Michael Franti performs at Power to the Peaceful (PTTP) 2008 Festival in Golden Gate Park, San Francisco, California. He plays with Manas on the djembe for the song "Is Love Enough?"
A djembe (pronounced /ˈdʒɛmbeɪ/ 'JEM-bay') is a hand drum which is covered in skin and shaped like a goblet. It is large, round, and played with bare hands.
The drums purpose is to bring people together. In Mali, the Bamana people say the name of the drum is derived from the expression "Anke dje, anke be." Translated into English, this means to "everyone gather together"
Also known as jembe, jenbe, djimbe, jymbe, yembe, or jimbay, or sanbanyi in Susu.
Kids make the best African drumming students. They learn faster than most adults. They're better able to comprehend complex polyrhythms and how they swing. They convey their understanding to audiences joyfully. They progress faster than most adults, achieving a professional level sooner than you'd expect.
By Zoë Kessler, BA, B.Ed. (Adult Education)
It was day one of the 8-week drumming course for at-risk youth.
I’d taught lots of kids before, but never “at-risk” kids. They were aged 9-11 years, mostly boys, and a few girls, in an after-school class.
I walked into the classroom, and the whole room was vibrating.
It reminded me of the shimmering of hot air above asphalt, only faster — and we hadn’t even started drumming.
With the exception of vocal music —i.e. when music becomes the vehicle for words— the use of drums for the transmission of linguistic messages appears to be the only situation in which the fusion of language and music takes place. In Subsaharan Africa drum languages rely “on the emission of sound signals which are neither words nor substitutes for a graphic code” (Cloarc-Heiss 1997: 136). This mode of communication is widely promoted by the fact that a large number of languages happen to be tonal in nature.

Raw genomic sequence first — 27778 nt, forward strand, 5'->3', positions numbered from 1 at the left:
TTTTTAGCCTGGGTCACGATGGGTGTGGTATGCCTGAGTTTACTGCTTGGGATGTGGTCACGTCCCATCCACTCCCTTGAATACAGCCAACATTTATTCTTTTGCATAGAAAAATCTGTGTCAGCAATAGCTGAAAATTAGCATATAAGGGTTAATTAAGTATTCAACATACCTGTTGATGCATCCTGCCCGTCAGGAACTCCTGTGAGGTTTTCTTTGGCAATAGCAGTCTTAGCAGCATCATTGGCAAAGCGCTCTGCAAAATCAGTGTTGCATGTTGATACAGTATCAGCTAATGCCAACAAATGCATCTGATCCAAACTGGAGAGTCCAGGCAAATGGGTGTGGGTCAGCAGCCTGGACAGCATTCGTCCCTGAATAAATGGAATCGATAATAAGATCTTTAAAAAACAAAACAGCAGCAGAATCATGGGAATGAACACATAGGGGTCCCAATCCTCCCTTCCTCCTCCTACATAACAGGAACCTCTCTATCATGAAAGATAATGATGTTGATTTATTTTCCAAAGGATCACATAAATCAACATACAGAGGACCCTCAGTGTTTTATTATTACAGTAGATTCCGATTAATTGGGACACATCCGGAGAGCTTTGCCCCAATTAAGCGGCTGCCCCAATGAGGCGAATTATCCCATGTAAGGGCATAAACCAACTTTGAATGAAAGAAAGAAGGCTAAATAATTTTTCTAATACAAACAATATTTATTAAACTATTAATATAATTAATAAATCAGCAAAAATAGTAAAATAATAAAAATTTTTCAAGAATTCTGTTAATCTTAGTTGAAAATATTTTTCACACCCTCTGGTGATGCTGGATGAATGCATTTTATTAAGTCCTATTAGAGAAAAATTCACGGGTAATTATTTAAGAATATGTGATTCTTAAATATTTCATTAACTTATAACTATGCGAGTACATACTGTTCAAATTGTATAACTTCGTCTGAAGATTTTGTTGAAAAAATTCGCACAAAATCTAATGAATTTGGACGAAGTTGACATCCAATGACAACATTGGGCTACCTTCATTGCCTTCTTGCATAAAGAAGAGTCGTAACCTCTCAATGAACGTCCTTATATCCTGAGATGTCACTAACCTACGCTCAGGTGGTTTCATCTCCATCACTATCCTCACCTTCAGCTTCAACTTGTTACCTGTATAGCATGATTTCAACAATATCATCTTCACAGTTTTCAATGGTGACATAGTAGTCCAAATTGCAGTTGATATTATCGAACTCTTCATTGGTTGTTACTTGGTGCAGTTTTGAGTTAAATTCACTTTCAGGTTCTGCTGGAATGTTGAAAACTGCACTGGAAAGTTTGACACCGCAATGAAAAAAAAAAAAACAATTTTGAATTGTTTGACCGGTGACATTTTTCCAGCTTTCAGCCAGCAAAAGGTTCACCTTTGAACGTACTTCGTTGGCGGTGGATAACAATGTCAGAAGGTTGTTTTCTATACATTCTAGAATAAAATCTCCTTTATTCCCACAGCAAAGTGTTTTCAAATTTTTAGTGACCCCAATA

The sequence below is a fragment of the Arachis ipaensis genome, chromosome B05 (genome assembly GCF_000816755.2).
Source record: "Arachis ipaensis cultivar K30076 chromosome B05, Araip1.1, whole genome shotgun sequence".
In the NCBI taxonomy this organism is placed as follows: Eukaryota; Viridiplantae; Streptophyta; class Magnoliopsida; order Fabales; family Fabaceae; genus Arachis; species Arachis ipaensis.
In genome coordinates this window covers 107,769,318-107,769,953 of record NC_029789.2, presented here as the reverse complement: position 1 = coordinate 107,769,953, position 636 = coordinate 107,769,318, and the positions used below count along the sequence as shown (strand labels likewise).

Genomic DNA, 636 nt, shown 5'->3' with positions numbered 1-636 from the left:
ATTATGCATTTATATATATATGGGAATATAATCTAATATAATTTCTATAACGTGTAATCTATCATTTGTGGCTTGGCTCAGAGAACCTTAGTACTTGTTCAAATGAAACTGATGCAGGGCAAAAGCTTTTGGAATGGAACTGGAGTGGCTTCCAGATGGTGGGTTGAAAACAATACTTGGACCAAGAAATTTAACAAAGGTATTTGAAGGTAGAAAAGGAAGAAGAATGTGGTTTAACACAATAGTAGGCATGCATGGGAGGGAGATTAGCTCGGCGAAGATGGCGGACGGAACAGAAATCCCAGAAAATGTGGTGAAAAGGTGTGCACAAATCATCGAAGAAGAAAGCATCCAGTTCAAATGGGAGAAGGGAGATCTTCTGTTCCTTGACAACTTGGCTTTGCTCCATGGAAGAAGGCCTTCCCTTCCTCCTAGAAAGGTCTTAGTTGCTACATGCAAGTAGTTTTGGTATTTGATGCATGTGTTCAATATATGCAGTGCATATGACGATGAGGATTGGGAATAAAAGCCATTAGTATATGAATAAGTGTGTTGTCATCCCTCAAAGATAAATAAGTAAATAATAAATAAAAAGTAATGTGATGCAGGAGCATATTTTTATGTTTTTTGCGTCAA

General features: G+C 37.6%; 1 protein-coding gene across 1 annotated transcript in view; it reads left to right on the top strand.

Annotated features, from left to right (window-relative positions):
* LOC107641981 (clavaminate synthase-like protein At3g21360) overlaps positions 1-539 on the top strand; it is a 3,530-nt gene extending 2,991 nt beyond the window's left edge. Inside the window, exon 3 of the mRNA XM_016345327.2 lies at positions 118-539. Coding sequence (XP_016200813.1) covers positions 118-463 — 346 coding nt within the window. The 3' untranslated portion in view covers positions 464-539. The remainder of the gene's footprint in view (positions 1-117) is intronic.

WorldBeat Center offers classes in African drumming, as well as Afro-Cuban, Japanese and more geocentric beat instruction for the whole community.
A djembe (pronounced /ˈdʒɛmbeɪ/ 'JEM-bay') also known as jembe, jenbe, djimbe, jymbe, yembe, or jimbay, or sanbanyi in Susu; is a skin-covered hand drum shaped like a large goblet and meant to be played with bare hands. According to the Bamana people in Mali, the name of the djembe comes directly from the saying "Anke dje, anke be" which literally translates to "everyone gather together" and defines the drum's purpose. In the Bamanakan language, "Dje" is the verb for "gather" and "be" translates as "everyone".
Africa is a vast continent and its regions and nations have distinct musical traditions. Most importantly, the music of north Africa (red region on map) has a different history from that of Sub-Saharan African music.
North Africa is the seat of the Mediterranean culture that built Egypt and Carthage before being ruled successively by Greeks, Romans and Goths and then becoming the Maghreb of the Arab world. Like the musical genres of the Nile Valley and the Horn of Africa (sky-blue and dark green region on map), its music has close ties with Middle Eastern music.